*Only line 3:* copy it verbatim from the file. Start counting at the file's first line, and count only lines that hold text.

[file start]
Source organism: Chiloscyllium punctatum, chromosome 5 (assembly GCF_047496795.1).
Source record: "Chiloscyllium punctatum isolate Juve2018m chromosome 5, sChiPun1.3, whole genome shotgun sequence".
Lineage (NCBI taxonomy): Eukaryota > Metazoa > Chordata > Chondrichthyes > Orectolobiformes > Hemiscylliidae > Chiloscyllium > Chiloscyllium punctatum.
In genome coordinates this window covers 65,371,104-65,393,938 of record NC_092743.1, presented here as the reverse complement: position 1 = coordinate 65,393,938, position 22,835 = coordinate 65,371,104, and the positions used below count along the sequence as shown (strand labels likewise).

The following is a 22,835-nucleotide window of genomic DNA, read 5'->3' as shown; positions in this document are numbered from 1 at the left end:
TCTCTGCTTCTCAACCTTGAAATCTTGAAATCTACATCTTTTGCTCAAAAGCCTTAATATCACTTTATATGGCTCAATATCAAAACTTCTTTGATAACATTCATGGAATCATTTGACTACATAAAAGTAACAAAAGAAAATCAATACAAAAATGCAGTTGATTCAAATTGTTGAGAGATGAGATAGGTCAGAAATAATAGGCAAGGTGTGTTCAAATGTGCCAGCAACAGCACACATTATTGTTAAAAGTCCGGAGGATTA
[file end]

Lineage (NCBI taxonomy): Eukaryota > Metazoa > Chordata > Chondrichthyes > Orectolobiformes > Hemiscylliidae > Chiloscyllium > Chiloscyllium punctatum.